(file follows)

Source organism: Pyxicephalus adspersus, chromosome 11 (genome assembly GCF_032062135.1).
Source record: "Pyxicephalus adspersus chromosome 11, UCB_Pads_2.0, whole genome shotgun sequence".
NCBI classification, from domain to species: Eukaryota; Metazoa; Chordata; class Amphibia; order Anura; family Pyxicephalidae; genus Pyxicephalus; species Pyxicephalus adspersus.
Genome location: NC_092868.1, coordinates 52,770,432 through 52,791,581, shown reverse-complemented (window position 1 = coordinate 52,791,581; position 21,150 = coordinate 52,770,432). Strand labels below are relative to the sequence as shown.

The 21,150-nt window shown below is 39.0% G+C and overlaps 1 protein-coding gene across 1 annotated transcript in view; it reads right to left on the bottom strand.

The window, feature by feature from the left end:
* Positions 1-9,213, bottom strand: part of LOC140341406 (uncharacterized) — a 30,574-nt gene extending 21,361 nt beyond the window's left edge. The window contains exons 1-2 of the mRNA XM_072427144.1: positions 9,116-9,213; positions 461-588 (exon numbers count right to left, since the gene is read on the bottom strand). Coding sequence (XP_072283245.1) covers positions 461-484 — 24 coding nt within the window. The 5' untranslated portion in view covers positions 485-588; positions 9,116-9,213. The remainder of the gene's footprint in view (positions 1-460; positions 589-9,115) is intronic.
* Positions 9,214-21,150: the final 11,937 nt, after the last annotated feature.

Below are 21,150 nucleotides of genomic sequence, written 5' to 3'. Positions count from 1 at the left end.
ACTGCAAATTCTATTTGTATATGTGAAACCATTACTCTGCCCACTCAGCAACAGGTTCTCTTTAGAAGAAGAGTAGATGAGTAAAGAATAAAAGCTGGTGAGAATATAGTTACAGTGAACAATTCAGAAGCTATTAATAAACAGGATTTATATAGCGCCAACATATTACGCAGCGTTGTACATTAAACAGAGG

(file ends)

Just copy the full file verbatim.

Source organism: Pyxicephalus adspersus, chromosome 11 (genome assembly GCF_032062135.1).
Source record: "Pyxicephalus adspersus chromosome 11, UCB_Pads_2.0, whole genome shotgun sequence".
NCBI classification, from domain to species: Eukaryota; Metazoa; Chordata; class Amphibia; order Anura; family Pyxicephalidae; genus Pyxicephalus; species Pyxicephalus adspersus.
Genome location: NC_092868.1, coordinates 52,770,432 through 52,791,581, shown reverse-complemented (window position 1 = coordinate 52,791,581; position 21,150 = coordinate 52,770,432). Strand labels below are relative to the sequence as shown.

The 21,150-nt window shown below is 39.0% G+C and overlaps 1 protein-coding gene across 1 annotated transcript in view; it reads right to left on the bottom strand.

The window, feature by feature from the left end:
* Positions 1-9,213, bottom strand: part of LOC140341406 (uncharacterized) — a 30,574-nt gene extending 21,361 nt beyond the window's left edge. The window contains exons 1-2 of the mRNA XM_072427144.1: positions 9,116-9,213; positions 461-588 (exon numbers count right to left, since the gene is read on the bottom strand). Coding sequence (XP_072283245.1) covers positions 461-484 — 24 coding nt within the window. The 5' untranslated portion in view covers positions 485-588; positions 9,116-9,213. The remainder of the gene's footprint in view (positions 1-460; positions 589-9,115) is intronic.
* Positions 9,214-21,150: the final 11,937 nt, after the last annotated feature.

Below are 21,150 nucleotides of genomic sequence, written 5' to 3'. Positions count from 1 at the left end.
ACTGCAAATTCTATTTGTATATGTGAAACCATTACTCTGCCCACTCAGCAACAGGTTCTCTTTAGAAGAAGAGTAGATGAGTAAAGAATAAAAGCTGGTGAGAATATAGTTACAGTGAACAATTCAGAAGCTATTAATAAACAGGATTTATATAGCGCCAACATATTACGCAGCGTTGTACATTAAACAGAGG